("a burden".) Of Tekoah, in Judah, six miles S.E. of Bethlehem. A shepherd (probably owning flocks) and dresser of sycamore fig trees; specially called of the Lord to prophesy, though not educated in the prophets' schools (Amos 1:1; Amos 7:14-15). These personal notices occur only as connected with the discharge of his prophetic function; so entirely is self put in the shade by the inspired men of God, and God is made the one all-absorbing theme. Though of Judah, he exercised his ministry in the northern kingdom, Israel; not later than the 15th year of Uzziah of Judah, when Jeroboam II. (son of Joash) of Israel died (compare 1 Kings 14:23 with 1 Kings 15:1), in whose reign it is written he prophesied "two years before the earthquake"; compare Zechariah 14:5. Allusions to the earthquake appear in Amos 5:8; Amos 6:11; Amos 8:8; Amos 9:1; Amos 9:5. The divine sign in his view confirmed his words, which were uttered before, and which now after the earthquake were committed to writing in an orderly summary. The natural world, being from and under the same God, shows a mysterious sympathy with the spiritual world; compare Matthew 24:7; Matthew 27:50-54. Probably Amos prophesied about the middle of Jeroboam's reign, when his conquests had been achieved (Amos 6:13-14; compare 2 Kings 14:25-27), just before Assyria's first attack on Israel, for he does not definitely name that power: Amos 1:5; Amos 5:27 (Hosea 10:6; Hosea 11:5). The two forces from God acted simultaneously by His appointment, the invading hosts from without arresting Israel's attention for the prophet's message from God within the land, and the prophets showing the spiritual meaning of those invasions, as designed to lead Israel to repentance. This accounts for the outburst of prophetic fire in Uzziah's and his successors' reigns. The golden calves, the forbidden representation of Jehovah, not Baal, were the object of worship in Jeroboam's reign, as being the great grandson of Jehu, who had purged out Baal worship, but retained the calves. Israel, as abounding in impostors, needed the more true prophets of God from Judah to warn her. Her prophets often fled to Judah from fear of her kings. Oppression, luxury, weariness of religious ordinances as interrupting worldly pursuits, were rife: Amos 8:4-5; Amos 3:15. The king's sanctuary and summer palace were at Bethel (Amos 7:13); here Amos was opposed by Amaziah for his faithful reproofs, and informed against to Jeroboam. (See AMAZIAH.) Like the prophet in 1 Kings 13, Amos went up from Judah to Bethel to denounce the idol calf at the risk of his life...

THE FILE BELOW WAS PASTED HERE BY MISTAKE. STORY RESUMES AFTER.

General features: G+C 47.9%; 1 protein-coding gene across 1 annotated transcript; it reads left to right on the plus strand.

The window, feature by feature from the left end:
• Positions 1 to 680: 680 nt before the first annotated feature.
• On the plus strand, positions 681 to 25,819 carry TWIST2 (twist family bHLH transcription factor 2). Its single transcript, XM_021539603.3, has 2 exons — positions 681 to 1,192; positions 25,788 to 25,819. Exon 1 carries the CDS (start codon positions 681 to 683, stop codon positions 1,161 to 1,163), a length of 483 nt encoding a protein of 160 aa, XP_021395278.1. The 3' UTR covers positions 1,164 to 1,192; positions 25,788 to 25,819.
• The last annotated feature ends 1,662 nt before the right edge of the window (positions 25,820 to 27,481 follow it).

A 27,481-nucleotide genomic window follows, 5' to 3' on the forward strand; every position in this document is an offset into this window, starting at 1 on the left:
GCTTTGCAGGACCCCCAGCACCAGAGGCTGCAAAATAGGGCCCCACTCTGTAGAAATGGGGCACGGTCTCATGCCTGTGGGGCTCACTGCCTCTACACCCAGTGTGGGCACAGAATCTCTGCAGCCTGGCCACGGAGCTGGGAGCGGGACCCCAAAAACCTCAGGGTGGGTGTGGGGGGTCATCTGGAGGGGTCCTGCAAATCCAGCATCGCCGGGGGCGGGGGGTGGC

Amos (1) in the Bible Encyclopedia - ISBE